Etihad Airways flies first flight with sustainable aviation fuel
Approximately 160,000 passenger flights have flown on a blend of sustainable and traditional jet fuel since the first biofuels were certified for commercial use in 2011.
Etihad Airways has completed the world's first commercial flight using locally produced sustainable fuel that is derived from plants grown in saltwater.
Khalifa University, Etihad Airways, Boeing, Adnoc, Safran, GE, and Bauer Resources worked together to develop a comprehensive sustainable aviation fuel value chain. The flight from Abu Dhabi to Amsterdam, on an Etihad Airways Boeing 787 powered by GE's GEnx-1B engines, marked a major milestone in the development of a clean, alternative aviation fuel to reduce carbon emissions. The initiative also addresses food security in the UAE through the farming of seafood as a core element in the process.
Sustainable fuel for the flight was derived from oil in Salicornia plants, which were grown on the two-hectare Seawater Energy and Agriculture System (SEAS) farm in Masdar City. The SEAS is the world's first desert ecosystem designed to produce fuel and food in saltwater. Fish and shrimp raised at the facility provide nutrients for the plants as well as contribute to the UAE's food production.
Using sustainable feedstock to produce the fuel significantly reduces life-cycle carbon dioxide emissions compared to fossil fuel. The biofuel is blended directly with jet fuel and does not require any modifications to aircraft, engines or airport fuelling delivery systems. The unique initiative also bolsters the oil and gas industry by using existing refining infrastructure, with the potential to become an important new option for sustainable aviation fuel in the future.
"The UAE's visionary leadership is strongly committed to positioning the country as a global hub for innovation and sustainability. In this context, productive cross-disciplinary public-private partnerships are crucial to fuelling research and development efforts and creating game-changing innovations that enable a more sustainable future," said Dr Thani bin Ahmed Al Zeyoudi, UAE Minister of Climate Change and Environment.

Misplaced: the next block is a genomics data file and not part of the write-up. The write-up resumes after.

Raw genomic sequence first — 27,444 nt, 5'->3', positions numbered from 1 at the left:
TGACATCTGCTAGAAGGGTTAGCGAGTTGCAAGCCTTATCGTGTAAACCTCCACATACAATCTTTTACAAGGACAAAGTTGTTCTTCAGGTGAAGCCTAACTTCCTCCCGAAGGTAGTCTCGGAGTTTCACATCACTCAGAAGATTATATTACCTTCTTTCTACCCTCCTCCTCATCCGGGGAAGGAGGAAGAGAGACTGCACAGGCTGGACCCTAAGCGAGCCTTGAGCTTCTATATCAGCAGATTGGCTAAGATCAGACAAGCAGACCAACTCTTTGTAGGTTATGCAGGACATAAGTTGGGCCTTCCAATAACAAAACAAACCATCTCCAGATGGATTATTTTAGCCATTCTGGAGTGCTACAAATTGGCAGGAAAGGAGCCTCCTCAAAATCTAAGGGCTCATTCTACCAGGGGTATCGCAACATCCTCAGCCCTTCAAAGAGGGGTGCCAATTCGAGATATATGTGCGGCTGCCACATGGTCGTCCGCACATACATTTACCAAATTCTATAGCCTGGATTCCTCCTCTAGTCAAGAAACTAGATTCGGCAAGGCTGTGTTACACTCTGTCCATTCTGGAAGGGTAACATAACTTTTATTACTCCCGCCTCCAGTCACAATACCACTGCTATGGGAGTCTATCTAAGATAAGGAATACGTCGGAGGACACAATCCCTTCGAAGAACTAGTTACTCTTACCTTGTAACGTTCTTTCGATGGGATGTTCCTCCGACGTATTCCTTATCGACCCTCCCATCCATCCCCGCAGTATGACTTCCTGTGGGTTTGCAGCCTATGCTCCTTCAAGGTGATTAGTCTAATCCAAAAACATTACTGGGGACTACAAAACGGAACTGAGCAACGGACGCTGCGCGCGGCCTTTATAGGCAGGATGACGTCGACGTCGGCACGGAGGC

"Deep decarbonisation of energy-intensive industries has a ripple effect on food security and climate action. Clean, alternative aviation fuels are an innovative and sustainable solution to significantly reducing harmful carbon emissions. The UAE is proud to be a pioneer in this domain," he said.
Tony Douglas, group chief executive officer at Etihad Aviation Group, said: "This is a significant milestone for the UAE and its key industries. Etihad is fully committed to this project which demonstrates a successful proof of concept that is local, viable, cost-effective and sustainable. Decarbonisation is important across the aviation industry and, together with our partners, Etihad is proud to be at the forefront of this pioneering new research."
Approximately 160,000 passenger flights have flown on a blend of sustainable and traditional jet fuel since the first biofuels were certified for commercial use in 2011. Sustainable aviation fuel represents a significant opportunity to help aviation meet its goals to cap the growth of carbon emissions by 2020 and cut levels to half of what they were in 2005 by 2050.